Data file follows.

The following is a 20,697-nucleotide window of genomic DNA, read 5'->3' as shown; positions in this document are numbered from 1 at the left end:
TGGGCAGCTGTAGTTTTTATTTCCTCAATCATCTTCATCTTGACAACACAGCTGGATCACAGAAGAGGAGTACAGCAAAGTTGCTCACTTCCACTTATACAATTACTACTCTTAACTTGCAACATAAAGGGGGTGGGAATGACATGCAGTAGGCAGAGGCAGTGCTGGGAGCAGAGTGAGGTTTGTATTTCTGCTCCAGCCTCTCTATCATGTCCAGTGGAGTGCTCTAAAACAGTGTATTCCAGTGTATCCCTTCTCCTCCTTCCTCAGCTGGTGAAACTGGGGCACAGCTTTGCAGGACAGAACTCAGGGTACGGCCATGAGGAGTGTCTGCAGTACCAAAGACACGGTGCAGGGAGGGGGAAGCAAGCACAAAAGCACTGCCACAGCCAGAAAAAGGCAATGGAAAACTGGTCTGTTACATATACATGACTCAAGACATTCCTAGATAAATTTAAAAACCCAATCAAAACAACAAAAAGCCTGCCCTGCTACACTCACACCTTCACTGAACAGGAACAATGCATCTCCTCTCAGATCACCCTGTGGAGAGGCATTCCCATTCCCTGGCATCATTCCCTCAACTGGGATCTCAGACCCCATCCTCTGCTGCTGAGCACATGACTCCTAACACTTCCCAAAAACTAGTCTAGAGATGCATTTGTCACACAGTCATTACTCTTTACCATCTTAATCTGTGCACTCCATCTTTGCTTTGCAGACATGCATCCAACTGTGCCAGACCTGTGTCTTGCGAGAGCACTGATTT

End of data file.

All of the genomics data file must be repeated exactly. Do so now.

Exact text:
The following is a 20,697-nucleotide window of genomic DNA, read 5'->3' as shown; positions in this document are numbered from 1 at the left end:
TGGGCAGCTGTAGTTTTTATTTCCTCAATCATCTTCATCTTGACAACACAGCTGGATCACAGAAGAGGAGTACAGCAAAGTTGCTCACTTCCACTTATACAATTACTACTCTTAACTTGCAACATAAAGGGGGTGGGAATGACATGCAGTAGGCAGAGGCAGTGCTGGGAGCAGAGTGAGGTTTGTATTTCTGCTCCAGCCTCTCTATCATGTCCAGTGGAGTGCTCTAAAACAGTGTATTCCAGTGTATCCCTTCTCCTCCTTCCTCAGCTGGTGAAACTGGGGCACAGCTTTGCAGGACAGAACTCAGGGTACGGCCATGAGGAGTGTCTGCAGTACCAAAGACACGGTGCAGGGAGGGGGAAGCAAGCACAAAAGCACTGCCACAGCCAGAAAAAGGCAATGGAAAACTGGTCTGTTACATATACATGACTCAAGACATTCCTAGATAAATTTAAAAACCCAATCAAAACAACAAAAAGCCTGCCCTGCTACACTCACACCTTCACTGAACAGGAACAATGCATCTCCTCTCAGATCACCCTGTGGAGAGGCATTCCCATTCCCTGGCATCATTCCCTCAACTGGGATCTCAGACCCCATCCTCTGCTGCTGAGCACATGACTCCTAACACTTCCCAAAAACTAGTCTAGAGATGCATTTGTCACACAGTCATTACTCTTTACCATCTTAATCTGTGCACTCCATCTTTGCTTTGCAGACATGCATCCAACTGTGCCAGACCTGTGTCTTGCGAGAGCACTGATTT